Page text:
Although one of the simpler car parts found under our bonnets, the spark plug is one of the most vital. It is a part that can be often overlooked due to their durability – but as soon as just one of your spark plugs lets go, you’ll be sure to know about it.
Luckily for some, the spark plug is one of the most accessible parts of a car’s engine; usually, anyway. Their handy location allows those with a DIY approach to get their hands dirty easily. However, those who aren’t quite as adept require a little more knowledge and confidence on the matter, and that’s what we’ll cover in this guide.
Simply put, spark plugs are insulated plugs that are screwed into the cylinder head of an internal combustion engine. Their job is to deliver the spark which ignites the mixture of air and fuel in the combustion chamber, while also transferring heat away from the chamber itself.
On the vast majority of occasions, an engine will have one spark plug per cylinder, with most cars on the road having four cylinders/four spark plugs. Exceptions include HEMI engines (commonly found in muscle cars) which will have two plugs per cylinder.
Going into more detail, the spark plug sits at the top of the cylinder head, and when the piston head first travels down the cylinder, this draws in a mixture of air and fuel. When the piston returns upwards towards the plug, this compresses the mixture and, when at what is referred to top dead centre (TDC), the spark plug sparks and ignites this mixture.
This small explosion of sorts then forces the piston downwards once more to create power for the vehicle and then pushes back up again to clear out the exhaust, and the process begins from scratch. Now, imagine this happening at speed in every cylinder and you’ll get a good idea of what’s going on inside of your car’s engine block.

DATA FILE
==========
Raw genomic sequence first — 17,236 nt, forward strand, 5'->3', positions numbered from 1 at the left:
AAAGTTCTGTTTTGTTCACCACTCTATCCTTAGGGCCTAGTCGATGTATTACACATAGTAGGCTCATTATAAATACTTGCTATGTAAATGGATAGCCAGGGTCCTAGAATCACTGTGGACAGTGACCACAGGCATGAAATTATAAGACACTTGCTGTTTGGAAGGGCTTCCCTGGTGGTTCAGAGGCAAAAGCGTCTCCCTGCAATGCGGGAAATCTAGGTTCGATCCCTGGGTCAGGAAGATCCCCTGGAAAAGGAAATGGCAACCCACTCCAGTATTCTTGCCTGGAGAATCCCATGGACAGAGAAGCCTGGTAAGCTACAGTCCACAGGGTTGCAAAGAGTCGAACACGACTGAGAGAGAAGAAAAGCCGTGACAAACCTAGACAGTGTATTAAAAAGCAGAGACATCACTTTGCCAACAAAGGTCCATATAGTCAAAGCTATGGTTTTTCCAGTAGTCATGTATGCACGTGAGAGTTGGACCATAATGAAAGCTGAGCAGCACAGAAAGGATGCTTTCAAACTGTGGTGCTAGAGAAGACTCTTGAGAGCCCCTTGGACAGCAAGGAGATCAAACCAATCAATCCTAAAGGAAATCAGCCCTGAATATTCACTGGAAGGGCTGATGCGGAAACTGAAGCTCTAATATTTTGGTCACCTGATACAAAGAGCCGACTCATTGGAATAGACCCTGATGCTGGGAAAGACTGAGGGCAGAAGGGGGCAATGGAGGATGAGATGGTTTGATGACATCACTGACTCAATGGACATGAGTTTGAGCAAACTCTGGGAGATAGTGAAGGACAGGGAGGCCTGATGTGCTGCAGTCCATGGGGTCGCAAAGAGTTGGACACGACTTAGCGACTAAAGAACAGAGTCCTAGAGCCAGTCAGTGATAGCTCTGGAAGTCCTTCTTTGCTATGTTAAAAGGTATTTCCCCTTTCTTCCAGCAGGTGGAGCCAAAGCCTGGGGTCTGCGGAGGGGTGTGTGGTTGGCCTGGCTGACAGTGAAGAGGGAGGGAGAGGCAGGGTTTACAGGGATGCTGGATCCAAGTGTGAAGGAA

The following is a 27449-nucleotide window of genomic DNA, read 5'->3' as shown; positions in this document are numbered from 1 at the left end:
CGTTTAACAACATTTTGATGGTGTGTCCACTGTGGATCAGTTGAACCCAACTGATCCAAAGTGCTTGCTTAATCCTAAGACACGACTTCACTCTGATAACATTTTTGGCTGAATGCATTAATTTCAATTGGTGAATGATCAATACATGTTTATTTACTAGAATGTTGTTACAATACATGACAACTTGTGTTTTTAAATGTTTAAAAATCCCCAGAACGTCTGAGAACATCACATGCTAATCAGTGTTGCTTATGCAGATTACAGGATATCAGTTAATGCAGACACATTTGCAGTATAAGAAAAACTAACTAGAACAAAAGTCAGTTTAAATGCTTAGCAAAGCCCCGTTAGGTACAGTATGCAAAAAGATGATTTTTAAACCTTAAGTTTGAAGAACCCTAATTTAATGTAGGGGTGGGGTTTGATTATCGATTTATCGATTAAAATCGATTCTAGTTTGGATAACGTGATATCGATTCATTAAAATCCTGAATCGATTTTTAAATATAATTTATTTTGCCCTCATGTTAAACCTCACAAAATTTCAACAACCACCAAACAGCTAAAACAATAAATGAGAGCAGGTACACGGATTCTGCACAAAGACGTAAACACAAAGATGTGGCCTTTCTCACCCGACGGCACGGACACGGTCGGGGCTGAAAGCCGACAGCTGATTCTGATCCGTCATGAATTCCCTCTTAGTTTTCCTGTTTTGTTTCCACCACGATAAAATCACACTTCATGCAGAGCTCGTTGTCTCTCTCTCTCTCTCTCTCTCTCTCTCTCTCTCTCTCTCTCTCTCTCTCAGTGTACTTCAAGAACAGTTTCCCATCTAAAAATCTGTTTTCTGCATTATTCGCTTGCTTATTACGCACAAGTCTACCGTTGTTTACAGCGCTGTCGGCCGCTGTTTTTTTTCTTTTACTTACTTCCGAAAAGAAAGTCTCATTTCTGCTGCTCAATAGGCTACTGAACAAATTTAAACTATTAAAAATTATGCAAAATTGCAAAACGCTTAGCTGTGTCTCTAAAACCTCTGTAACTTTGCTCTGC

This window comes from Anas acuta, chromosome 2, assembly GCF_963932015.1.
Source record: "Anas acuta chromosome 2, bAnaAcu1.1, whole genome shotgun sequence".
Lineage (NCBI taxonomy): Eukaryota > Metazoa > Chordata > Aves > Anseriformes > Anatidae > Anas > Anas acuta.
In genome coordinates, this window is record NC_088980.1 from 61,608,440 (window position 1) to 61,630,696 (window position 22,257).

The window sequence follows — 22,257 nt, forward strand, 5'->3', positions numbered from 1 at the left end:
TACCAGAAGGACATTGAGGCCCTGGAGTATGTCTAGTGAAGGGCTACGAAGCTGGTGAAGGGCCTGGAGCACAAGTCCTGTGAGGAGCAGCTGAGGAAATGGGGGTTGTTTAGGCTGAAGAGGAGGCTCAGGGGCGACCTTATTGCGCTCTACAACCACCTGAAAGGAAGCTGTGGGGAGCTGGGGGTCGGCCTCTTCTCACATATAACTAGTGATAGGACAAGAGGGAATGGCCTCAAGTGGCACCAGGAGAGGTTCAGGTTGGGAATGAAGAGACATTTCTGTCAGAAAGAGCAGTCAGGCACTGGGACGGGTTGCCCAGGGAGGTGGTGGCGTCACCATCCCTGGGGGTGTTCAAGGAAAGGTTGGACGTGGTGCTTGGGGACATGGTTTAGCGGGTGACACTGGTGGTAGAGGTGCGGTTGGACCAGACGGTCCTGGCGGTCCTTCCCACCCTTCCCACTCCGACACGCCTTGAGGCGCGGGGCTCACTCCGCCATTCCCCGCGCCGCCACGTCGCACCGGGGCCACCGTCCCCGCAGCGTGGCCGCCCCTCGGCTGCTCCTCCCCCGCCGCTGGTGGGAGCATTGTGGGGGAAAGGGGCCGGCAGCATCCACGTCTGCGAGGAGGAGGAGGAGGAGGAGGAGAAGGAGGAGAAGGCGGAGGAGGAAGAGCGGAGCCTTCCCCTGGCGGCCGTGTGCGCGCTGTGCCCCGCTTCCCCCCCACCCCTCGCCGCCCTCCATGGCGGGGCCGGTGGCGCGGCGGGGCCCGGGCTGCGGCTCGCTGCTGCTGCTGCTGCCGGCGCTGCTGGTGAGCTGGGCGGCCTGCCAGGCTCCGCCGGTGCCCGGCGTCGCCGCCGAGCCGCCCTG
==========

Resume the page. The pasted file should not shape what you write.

Do diesel cars have spark plugs? Well, that’s actually a very good question, because no, they don’t. Unlike a petrol-powered vehicle, diesel engines do not use spark plugs to induce combustion.
A diesel engine will instead use compression exclusively to raise the temperature of the air to a level where diesel will combust spontaneously when mixed with this hot air. Something called a glow plug is used in diesel engines and act as heating coils to heat the combustion chamber and help this compression work quicker and more effectively.
As previously touched upon, spark plugs tend to last quite some time and when to change your spark plugs usually depends upon the mileage since they were last replaced.
A good set of spark plugs should last in the region of 30,000 miles, so it’s best to keep a record of when they were last changed so you know whether you need to think about changing them.
Another sign of when to change your spark plugs can be a dramatic dip in fuel economy. If you’re struggling to reach the level of economy you’ve been accustomed to, there’s a good chance your plugs aren’t running as efficiently as they were, so is a good first point of call in such an instance. This is also possibly the case if you notice a dramatic loss of power when accelerating.
If you hear your engine making a different sound than usual and is producing a more pronounced noise when accelerating, it may be that one or more of your spark plugs have stopped working completely.